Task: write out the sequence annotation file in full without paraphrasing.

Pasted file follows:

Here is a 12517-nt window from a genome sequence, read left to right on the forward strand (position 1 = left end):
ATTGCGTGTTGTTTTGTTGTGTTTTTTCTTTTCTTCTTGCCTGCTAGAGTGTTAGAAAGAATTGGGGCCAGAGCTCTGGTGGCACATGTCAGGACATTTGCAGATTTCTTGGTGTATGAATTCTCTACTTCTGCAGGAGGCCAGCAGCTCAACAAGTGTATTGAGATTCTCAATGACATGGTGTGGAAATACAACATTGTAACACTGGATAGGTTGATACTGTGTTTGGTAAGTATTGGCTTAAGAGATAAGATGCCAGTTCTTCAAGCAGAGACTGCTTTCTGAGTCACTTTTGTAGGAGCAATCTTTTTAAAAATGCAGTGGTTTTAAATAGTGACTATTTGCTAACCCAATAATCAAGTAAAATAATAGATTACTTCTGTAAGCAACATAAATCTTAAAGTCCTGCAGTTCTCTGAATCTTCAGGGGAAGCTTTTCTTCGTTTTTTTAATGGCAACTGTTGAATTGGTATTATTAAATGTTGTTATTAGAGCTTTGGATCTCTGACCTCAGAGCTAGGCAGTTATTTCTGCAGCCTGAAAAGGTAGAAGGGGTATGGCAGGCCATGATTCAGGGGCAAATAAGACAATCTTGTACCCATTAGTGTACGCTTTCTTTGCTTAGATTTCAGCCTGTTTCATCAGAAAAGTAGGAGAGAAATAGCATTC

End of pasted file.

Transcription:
Here is a 12517-nt window from a genome sequence, read left to right on the forward strand (position 1 = left end):
ATTGCGTGTTGTTTTGTTGTGTTTTTTCTTTTCTTCTTGCCTGCTAGAGTGTTAGAAAGAATTGGGGCCAGAGCTCTGGTGGCACATGTCAGGACATTTGCAGATTTCTTGGTGTATGAATTCTCTACTTCTGCAGGAGGCCAGCAGCTCAACAAGTGTATTGAGATTCTCAATGACATGGTGTGGAAATACAACATTGTAACACTGGATAGGTTGATACTGTGTTTGGTAAGTATTGGCTTAAGAGATAAGATGCCAGTTCTTCAAGCAGAGACTGCTTTCTGAGTCACTTTTGTAGGAGCAATCTTTTTAAAAATGCAGTGGTTTTAAATAGTGACTATTTGCTAACCCAATAATCAAGTAAAATAATAGATTACTTCTGTAAGCAACATAAATCTTAAAGTCCTGCAGTTCTCTGAATCTTCAGGGGAAGCTTTTCTTCGTTTTTTTAATGGCAACTGTTGAATTGGTATTATTAAATGTTGTTATTAGAGCTTTGGATCTCTGACCTCAGAGCTAGGCAGTTATTTCTGCAGCCTGAAAAGGTAGAAGGGGTATGGCAGGCCATGATTCAGGGGCAAATAAGACAATCTTGTACCCATTAGTGTACGCTTTCTTTGCTTAGATTTCAGCCTGTTTCATCAGAAAAGTAGGAGAGAAATAGCATTC